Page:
Staging the Comic: Movies you might not have known were comics first


The comic book. It seems to be the new fad for Hollywood movie makers to use to make a quick buck, but this trend has much longer roots than you would suspect. The comic is the perfect medium for adaption to the Hollywood blockbuster, because the foundation of all movie scenes is the storyboard. Storyboards are arranged in order of action from left to right. They show graphic depictions of action and dialogue, allowing the director have an overview of the entire scene and a detailed depiction of the flow of action. Every comic book fan knows that this is the format that almost all comic books use in their layouts, so it is no wonder that the next big thing has become turning comics into movies.  Let’s look at some of the movies that you may not know once graced the pages of some of the most popular comic books of the last 15 years.

Red – 2010

The comic was written by Warren Ellis and Cully Hamner, and published by the DC Comics. The movie boasts an all-star cast including Bruce Willis, John Malkovich, Morgan Freeman, Mary-Louise Parker, Helen Mirren and Karl Urban.  Red, in both the comic and the movie stands for Retired Extremely Dangerous. This movie combines humour and a thoughtful examination of lives not lived, aging – and exploding stuffed animals.

Road to Perdition –  2002

Tom Hanks may have started out as a comedian, and if Saving Private Ryan did not cement him as one of the greatest dramatic and sympathetic actors too grace the silver screen in the last decade, Road to Perdition certainly shows his range. Taking place during the Great Depression, the story follows a mob enforcer and his son as they seek vengeance against a mobster who murdered the rest of their family.

Ghost World – 2001

Staring two now well-known acting veterans Thora Birch as Enid, and Scarlett Johansson as Rebecca, the story follows them as high school outcasts. Although the film did not do well at the box office, it has resonated throughout the years to become a cult film smash.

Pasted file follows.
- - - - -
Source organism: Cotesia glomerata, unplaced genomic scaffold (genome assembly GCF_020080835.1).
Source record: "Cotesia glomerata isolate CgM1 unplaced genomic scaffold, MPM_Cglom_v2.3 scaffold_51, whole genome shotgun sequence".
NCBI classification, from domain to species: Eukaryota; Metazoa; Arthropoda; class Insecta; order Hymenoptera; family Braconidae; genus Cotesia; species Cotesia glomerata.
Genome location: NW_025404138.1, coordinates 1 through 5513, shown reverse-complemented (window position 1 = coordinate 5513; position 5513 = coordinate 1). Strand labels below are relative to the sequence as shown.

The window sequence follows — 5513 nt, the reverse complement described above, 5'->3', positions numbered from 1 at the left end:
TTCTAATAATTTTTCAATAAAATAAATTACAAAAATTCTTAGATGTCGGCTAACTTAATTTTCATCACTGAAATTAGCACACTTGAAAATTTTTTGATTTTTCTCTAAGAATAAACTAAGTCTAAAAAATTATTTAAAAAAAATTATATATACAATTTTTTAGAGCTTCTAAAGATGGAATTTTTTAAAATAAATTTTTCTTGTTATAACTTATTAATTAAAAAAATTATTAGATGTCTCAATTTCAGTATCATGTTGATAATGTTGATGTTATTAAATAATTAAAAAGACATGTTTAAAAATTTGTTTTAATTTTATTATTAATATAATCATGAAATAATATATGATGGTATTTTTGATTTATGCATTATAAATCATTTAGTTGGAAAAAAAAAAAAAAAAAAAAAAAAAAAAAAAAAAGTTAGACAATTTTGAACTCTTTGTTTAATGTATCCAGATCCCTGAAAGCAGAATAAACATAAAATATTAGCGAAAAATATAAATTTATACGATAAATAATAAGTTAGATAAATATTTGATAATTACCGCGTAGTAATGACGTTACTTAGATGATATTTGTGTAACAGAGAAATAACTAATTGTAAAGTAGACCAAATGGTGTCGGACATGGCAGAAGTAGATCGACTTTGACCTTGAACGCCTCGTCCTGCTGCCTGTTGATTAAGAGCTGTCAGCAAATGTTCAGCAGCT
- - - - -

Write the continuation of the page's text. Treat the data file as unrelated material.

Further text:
Art School Confidential – 2006

A twisted tale of love and art. As the great Stan Lee says: ‘Nuff said.

The Losers – 2010

A group of black ops military men must prove their innocence after a botch mission. Staring Jeffrey Dean Morgan, Zoe Saldana and Chris Evans. The movie was often compared to the remake of the A-Team.

Men in Black – 1997

That’s right- it was a Vertigo Comic first. J (Will Smith) and K (Tommy Lee Jones) protect earth from the scum of the universe, all the while looking great in their Ray-Bans. Men-in-Black is a well-known myth among Ufologists, these men are known to appear right after sightings and act strangely, often attempting to convince UFO witnesses they saw nothing more than swamp-gas with their fancy mind erasing devices.

Alien vs. Predator – 2004

While hints of the Alien and Predator universe where hinted at in the 2nd Predator film in 1990, this movie adaptation, though widely rumoured since the early 1990s tried to bring together 2 of the most deadly science fiction creatures we have seen. The comic was first published to great acclaim in 1989, taking it 15 years to reach the big-screen.

30 Days of Night – 2007

Taking place in Barrow, Alaska, which is far enough north that during the winter the sun does not rise for 30 days. In the series, vampires, being vulnerable to sunlight, take advantage of the prolonged darkness to feast upon the town’s inhabitants. The comic was release in 2002, the movie in 2007, with a sequel reported to be in the works.

History of Violence – 2005

It follows the life of a Michigan shop owner who gains national notoriety for protecting his own shop and his employees. This leads to New York City mobsters recognizing him as a man who had in the past robbed and killed another mobster. 2005 the graphic novel was adapted into a film by David Cronenberg, and starring Viggo Mortensen.

Constantine – 2005 (Comic: Hellblazer)

Originally introduced in the pages of Swamp Thing (who also made a movie debut in 1982). The comic has been published as a standalone since 1988. The 2005 movie version stared Keanu Reeves as John Constantine, as the part detective part mystic. The movie’s title was changed to avoid confusion with Clive Baker’s Hellraiser series.